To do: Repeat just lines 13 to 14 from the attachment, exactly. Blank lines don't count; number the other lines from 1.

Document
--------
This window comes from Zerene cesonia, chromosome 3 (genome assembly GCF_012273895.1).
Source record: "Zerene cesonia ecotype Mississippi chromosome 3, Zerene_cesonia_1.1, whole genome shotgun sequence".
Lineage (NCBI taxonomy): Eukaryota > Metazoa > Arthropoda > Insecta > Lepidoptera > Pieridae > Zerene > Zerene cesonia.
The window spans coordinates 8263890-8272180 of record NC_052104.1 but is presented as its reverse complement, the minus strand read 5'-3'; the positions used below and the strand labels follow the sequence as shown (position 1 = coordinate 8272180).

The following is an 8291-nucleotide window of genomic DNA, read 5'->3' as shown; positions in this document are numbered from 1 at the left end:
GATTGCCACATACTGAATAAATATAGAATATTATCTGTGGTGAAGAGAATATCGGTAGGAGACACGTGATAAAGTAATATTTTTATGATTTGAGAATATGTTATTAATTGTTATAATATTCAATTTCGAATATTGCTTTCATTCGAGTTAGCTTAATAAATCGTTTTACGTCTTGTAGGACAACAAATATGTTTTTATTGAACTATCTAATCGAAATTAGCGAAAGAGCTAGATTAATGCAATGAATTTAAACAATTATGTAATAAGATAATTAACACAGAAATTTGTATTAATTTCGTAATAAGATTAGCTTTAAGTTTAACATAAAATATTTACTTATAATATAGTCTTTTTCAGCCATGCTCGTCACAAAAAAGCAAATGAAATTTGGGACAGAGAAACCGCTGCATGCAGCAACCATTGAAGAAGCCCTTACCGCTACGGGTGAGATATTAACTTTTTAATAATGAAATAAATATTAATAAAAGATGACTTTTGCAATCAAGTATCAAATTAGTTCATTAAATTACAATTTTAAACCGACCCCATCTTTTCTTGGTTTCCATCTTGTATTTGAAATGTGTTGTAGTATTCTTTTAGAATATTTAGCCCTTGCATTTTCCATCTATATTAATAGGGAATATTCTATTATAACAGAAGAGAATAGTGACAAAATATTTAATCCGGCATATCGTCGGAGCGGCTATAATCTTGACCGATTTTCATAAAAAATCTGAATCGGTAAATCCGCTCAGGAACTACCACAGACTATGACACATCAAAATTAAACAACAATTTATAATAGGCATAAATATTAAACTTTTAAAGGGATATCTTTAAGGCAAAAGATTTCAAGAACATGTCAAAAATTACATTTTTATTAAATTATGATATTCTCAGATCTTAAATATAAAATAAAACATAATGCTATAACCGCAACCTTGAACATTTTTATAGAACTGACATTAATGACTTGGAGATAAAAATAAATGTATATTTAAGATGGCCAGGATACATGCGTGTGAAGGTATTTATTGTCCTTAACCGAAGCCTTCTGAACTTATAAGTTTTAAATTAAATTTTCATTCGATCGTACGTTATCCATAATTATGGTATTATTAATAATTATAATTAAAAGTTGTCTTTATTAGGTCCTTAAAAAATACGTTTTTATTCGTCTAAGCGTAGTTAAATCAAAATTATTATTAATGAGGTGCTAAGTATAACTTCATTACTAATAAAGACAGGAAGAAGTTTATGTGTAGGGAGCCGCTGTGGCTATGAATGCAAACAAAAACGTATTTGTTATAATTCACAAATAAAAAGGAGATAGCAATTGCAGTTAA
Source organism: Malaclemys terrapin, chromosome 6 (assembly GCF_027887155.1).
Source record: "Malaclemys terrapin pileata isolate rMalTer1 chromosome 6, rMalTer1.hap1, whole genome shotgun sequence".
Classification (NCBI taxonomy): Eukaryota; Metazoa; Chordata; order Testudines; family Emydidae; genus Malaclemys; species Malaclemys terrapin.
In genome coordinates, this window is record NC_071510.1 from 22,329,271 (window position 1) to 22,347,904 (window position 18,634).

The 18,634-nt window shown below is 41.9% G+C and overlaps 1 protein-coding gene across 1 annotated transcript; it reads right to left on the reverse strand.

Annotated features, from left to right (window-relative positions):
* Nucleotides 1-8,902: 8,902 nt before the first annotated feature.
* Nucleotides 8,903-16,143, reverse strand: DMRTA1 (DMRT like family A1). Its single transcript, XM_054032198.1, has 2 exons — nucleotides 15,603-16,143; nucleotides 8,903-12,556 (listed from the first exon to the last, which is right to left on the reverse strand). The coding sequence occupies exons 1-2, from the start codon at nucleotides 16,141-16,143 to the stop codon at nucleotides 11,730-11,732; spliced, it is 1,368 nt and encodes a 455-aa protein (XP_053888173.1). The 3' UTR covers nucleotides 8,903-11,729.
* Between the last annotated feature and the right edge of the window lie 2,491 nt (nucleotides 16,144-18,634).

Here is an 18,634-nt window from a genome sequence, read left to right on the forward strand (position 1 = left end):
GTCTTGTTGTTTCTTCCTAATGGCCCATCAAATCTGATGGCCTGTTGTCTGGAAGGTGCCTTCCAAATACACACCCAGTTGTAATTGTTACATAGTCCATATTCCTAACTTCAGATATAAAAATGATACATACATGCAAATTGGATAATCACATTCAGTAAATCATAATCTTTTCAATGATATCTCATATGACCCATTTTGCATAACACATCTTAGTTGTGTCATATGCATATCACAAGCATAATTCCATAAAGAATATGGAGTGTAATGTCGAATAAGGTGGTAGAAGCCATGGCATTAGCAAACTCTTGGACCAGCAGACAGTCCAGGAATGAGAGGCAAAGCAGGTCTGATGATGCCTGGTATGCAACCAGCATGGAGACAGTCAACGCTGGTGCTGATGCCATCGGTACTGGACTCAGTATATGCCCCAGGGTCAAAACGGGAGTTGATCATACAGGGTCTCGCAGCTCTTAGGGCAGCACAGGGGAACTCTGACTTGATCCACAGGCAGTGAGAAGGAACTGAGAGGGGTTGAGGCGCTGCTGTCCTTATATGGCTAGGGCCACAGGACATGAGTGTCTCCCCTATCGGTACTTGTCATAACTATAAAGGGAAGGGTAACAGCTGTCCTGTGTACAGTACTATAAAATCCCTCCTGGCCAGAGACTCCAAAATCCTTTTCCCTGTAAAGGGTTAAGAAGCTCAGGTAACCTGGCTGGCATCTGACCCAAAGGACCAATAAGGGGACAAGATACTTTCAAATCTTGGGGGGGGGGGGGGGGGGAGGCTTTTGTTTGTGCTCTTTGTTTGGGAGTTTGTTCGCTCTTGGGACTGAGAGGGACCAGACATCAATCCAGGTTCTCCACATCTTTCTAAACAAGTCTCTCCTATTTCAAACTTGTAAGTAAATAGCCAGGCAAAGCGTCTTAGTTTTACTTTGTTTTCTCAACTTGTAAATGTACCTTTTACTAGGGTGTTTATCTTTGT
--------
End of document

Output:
* Nucleotides 1-8,902: 8,902 nt before the first annotated feature.
* Nucleotides 8,903-16,143, reverse strand: DMRTA1 (DMRT like family A1). Its single transcript, XM_054032198.1, has 2 exons — nucleotides 15,603-16,143; nucleotides 8,903-12,556 (listed from the first exon to the last, which is right to left on the reverse strand). The coding sequence occupies exons 1-2, from the start codon at nucleotides 16,141-16,143 to the stop codon at nucleotides 11,730-11,732; spliced, it is 1,368 nt and encodes a 455-aa protein (XP_053888173.1). The 3' UTR covers nucleotides 8,903-11,729.